“A penguin.  Can’t you tell?”  I replied.  I was a sarcastic little shit then, too. Flustered, the girl rephrased, asking me what my heritage was.  My answer was well rehearsed at that point in my life (I had been asked so many times, I should have just had cards made): “I’m half French, one quarter German, and one quarter a mix of Italian, Polish, Irish, and Czech.”

“You’re not Puerto Rican?” She asked.  “I thought you were Puerto Rican.  My neighbor is Puerto Rican and you look a lot like her.”  When I told her that, no, I was white, she asked me the most absurd question I had ever been asked in all of my eight years: “Are you sure?”

We treat others differently based on the assumptions we can make about them.  We most commonly treat people poorly because of the race we assume them to be.  When race is perceived incorrectly, identities are undermined and people are treated poorly because of it.  People like my parents – people who grew up sequestered from diversity – cross the street when they approach black men.  They assume that, because he is dark, he is dangerous.  

In the same way, people see me and assume that, because I have what could be mistaken

for an afro on my head, I have a dead-beat dad and a poor work ethic.  It’s not aggressive mistreatment.  It’s not always even overt.  But it’s there.  People treat me differently when

they think I’m mixed.

During the beginning of my years in junior high, I began telling people about some of these interactions.  I’d bring it up to my friends over lunch and the response I would get was always something along the lines of “you’re just overreacting.”  I was bullied in middle school – girls excluded me because I looked dirty, boys pulled my hair and ran away calling “Gorilla Girl” over their shoulders – but it was written off as kids being kids, boys being boys.  A classmate told me that my “afro” was gross and I should shave my head.  Another classmate took it upon himself to inform me that my “natural” hair wasn’t cute and that I should “get rid of it.”  The people in my life told me that the treatment I was receiving was normal and a non-issue.  It wasn’t a race thing to the teachers and classmates who heard about it – it was a middle school thing.  But it wasn’t just boys being boys.  The message that my hair was unappealing came at me from every angle.  It was insisted upon in movies like The Princess Diaries that curly hair wasn’t good hair.  Not a single celebrity or model in the magazines at the grocery store check-out had hair like mine.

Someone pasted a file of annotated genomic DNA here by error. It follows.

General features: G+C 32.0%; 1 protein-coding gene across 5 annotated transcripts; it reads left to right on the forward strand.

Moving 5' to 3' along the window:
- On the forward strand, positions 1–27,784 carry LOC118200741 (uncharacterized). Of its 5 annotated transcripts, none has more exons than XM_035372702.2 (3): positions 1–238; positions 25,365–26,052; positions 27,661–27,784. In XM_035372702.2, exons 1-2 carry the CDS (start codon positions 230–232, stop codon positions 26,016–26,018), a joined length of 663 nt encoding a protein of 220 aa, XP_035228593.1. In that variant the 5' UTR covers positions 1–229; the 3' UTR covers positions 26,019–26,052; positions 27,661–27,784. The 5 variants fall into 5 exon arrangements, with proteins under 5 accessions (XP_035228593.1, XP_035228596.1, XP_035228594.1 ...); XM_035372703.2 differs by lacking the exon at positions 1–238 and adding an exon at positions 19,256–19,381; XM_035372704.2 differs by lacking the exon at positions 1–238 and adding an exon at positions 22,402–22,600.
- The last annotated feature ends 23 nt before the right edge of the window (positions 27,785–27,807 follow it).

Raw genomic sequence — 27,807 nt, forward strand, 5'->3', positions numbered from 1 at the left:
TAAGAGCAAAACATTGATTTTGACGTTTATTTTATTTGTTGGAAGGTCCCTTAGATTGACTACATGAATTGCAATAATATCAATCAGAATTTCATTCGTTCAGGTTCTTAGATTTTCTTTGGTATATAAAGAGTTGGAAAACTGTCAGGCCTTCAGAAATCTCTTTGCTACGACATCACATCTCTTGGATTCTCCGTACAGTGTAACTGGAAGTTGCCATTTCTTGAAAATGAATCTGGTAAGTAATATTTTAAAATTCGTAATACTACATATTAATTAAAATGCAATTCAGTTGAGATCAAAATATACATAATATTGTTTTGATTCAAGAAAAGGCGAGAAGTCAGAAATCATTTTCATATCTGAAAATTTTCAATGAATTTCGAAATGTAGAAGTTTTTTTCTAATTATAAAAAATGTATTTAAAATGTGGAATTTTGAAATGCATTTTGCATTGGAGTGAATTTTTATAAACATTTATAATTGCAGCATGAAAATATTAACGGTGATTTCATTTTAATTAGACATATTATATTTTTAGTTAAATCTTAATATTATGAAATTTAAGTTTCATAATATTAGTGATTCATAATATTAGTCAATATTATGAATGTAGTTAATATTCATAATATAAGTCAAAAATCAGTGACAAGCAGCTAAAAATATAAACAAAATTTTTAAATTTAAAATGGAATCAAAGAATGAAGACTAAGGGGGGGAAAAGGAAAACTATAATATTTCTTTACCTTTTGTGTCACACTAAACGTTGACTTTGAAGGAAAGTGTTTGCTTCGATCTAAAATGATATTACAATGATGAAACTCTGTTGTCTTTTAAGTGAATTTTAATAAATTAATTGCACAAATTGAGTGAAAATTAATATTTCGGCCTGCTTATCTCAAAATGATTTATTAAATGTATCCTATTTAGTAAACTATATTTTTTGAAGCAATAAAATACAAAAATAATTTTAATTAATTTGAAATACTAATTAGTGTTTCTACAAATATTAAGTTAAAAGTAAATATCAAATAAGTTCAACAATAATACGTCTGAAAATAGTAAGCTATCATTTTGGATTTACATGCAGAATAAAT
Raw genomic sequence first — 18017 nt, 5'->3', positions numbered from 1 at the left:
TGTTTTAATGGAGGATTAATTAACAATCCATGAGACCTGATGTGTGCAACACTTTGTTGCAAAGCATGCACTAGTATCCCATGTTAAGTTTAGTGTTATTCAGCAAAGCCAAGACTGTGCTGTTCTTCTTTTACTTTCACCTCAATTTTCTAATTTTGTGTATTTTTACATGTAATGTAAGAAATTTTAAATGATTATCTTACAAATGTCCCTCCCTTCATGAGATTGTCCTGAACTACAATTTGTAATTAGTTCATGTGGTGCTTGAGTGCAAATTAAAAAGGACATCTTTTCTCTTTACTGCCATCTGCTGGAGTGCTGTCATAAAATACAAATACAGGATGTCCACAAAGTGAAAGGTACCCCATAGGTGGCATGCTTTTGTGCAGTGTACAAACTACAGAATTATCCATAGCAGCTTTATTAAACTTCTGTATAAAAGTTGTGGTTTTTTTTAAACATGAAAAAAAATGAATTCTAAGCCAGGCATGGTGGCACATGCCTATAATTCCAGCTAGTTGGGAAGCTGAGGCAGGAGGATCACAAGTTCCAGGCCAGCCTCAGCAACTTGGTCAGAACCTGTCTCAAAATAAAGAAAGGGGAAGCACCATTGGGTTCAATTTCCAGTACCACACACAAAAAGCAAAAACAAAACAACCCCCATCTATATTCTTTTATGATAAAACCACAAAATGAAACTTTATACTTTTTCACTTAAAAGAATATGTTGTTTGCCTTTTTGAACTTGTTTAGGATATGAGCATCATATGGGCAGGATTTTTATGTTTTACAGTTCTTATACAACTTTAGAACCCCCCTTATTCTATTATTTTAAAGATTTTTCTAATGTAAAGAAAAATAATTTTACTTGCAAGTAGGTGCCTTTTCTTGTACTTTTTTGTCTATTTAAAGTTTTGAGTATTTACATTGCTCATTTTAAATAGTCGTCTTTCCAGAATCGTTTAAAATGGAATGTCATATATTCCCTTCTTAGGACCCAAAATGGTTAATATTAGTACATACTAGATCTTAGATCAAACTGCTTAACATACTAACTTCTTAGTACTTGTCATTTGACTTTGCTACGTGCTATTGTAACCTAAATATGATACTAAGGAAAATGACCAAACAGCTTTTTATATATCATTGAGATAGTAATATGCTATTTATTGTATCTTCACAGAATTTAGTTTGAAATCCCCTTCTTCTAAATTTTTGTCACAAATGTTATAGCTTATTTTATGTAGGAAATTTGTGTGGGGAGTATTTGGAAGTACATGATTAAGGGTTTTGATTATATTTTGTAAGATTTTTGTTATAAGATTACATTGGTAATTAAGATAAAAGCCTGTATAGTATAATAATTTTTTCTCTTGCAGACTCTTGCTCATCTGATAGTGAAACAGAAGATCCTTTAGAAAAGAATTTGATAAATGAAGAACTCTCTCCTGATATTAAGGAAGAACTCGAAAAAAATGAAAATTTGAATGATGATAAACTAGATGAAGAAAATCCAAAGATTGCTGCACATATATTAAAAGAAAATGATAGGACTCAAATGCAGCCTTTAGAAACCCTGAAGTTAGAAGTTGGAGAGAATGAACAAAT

In seventh grade, to better fit in, I started straightening my hair.  My mother hated it.  She lamented that my hair was so beautiful and special.  My siblings all have, at most, slight waves.  She recited a list of drawbacks, both real and fabricated, of straightening one’s hair.  “It’s damaging!  You’ll go bald and look like your father,” she cried.  My mother pleaded with me to let my hair be what God had intended it to be but there was no moving me.  

What my mother didn’t understand as she tried to talk me out of “destroying those beautiful curls” was that when my hair was straight, boys flirted with me and the popular girls talked to me.  When my hair was straight, I felt beautiful.  When my hair was straight, I looked white.

For the following three years, I would wake up every morning two hours earlier than need be in order to straighten my hair.  There is something extremely degrading about standing in the mirror for hours on end, getting cramps in your hand, burning your scalp, and breathing in copious amounts of hair spray in the name of beauty and still not being “pretty” after that.  For three years, I spent hours proverbially punishing myself with a hot iron for being born with something that wasn’t “normal.”  My self-worth revolved around the effectiveness of a fancy piece of ceramic.  I had Stockholm syndrome for my flat iron.